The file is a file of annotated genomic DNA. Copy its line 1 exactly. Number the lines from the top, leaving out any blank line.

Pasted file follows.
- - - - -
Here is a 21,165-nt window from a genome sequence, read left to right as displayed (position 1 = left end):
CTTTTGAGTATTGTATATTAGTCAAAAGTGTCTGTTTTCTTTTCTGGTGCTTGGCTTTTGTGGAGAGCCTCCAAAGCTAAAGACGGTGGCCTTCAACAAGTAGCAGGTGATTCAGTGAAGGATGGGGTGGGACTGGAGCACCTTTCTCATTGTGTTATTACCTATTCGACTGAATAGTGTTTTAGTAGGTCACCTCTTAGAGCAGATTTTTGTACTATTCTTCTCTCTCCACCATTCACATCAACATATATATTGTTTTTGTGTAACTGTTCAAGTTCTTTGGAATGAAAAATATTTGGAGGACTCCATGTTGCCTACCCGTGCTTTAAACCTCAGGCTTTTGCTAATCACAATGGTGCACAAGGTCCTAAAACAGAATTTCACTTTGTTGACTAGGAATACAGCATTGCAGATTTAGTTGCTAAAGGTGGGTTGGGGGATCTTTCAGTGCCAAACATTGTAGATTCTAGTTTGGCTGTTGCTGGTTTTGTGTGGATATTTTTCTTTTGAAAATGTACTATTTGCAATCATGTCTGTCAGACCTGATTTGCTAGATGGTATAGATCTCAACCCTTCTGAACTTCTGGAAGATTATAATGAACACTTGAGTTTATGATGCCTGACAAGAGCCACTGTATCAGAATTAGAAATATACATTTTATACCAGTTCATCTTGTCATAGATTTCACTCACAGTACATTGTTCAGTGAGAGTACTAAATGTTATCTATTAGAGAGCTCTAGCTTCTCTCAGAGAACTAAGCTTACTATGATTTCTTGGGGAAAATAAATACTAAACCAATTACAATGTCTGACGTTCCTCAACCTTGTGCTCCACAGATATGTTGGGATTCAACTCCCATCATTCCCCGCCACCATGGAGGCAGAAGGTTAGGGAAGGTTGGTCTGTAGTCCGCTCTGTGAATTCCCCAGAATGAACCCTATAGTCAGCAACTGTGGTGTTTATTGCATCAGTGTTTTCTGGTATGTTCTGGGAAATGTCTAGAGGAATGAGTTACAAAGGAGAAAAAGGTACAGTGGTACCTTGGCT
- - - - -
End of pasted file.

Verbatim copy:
Here is a 21,165-nt window from a genome sequence, read left to right as displayed (position 1 = left end):